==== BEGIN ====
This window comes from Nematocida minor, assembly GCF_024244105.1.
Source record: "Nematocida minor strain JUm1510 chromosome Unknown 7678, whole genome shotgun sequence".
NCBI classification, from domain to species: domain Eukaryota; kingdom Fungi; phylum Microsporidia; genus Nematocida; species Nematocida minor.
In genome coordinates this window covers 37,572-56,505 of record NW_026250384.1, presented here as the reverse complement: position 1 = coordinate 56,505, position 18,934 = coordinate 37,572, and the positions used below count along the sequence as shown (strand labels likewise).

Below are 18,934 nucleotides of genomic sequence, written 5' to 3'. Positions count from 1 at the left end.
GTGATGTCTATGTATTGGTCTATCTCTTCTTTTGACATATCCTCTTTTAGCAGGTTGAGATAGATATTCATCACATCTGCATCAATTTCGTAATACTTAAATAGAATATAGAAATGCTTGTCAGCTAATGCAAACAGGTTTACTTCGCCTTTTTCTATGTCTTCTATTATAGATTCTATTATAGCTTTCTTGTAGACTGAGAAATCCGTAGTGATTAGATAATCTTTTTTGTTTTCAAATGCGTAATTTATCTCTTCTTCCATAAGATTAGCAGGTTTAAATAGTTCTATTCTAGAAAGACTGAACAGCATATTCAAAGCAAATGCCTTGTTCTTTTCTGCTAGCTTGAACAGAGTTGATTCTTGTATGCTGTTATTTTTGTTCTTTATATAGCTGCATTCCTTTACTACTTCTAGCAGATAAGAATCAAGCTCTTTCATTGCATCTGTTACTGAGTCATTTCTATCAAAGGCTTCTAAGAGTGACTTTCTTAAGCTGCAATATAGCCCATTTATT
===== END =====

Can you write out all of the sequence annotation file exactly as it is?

This window comes from Nematocida minor, assembly GCF_024244105.1.
Source record: "Nematocida minor strain JUm1510 chromosome Unknown 7678, whole genome shotgun sequence".
NCBI classification, from domain to species: domain Eukaryota; kingdom Fungi; phylum Microsporidia; genus Nematocida; species Nematocida minor.
In genome coordinates this window covers 37,572-56,505 of record NW_026250384.1, presented here as the reverse complement: position 1 = coordinate 56,505, position 18,934 = coordinate 37,572, and the positions used below count along the sequence as shown (strand labels likewise).

Below are 18,934 nucleotides of genomic sequence, written 5' to 3'. Positions count from 1 at the left end.
GTGATGTCTATGTATTGGTCTATCTCTTCTTTTGACATATCCTCTTTTAGCAGGTTGAGATAGATATTCATCACATCTGCATCAATTTCGTAATACTTAAATAGAATATAGAAATGCTTGTCAGCTAATGCAAACAGGTTTACTTCGCCTTTTTCTATGTCTTCTATTATAGATTCTATTATAGCTTTCTTGTAGACTGAGAAATCCGTAGTGATTAGATAATCTTTTTTGTTTTCAAATGCGTAATTTATCTCTTCTTCCATAAGATTAGCAGGTTTAAATAGTTCTATTCTAGAAAGACTGAACAGCATATTCAAAGCAAATGCCTTGTTCTTTTCTGCTAGCTTGAACAGAGTTGATTCTTGTATGCTGTTATTTTTGTTCTTTATATAGCTGCATTCCTTTACTACTTCTAGCAGATAAGAATCAAGCTCTTTCATTGCATCTGTTACTGAGTCATTTCTATCAAAGGCTTCTAAGAGTGACTTTCTTAAGCTGCAATATAGCCCATTTATT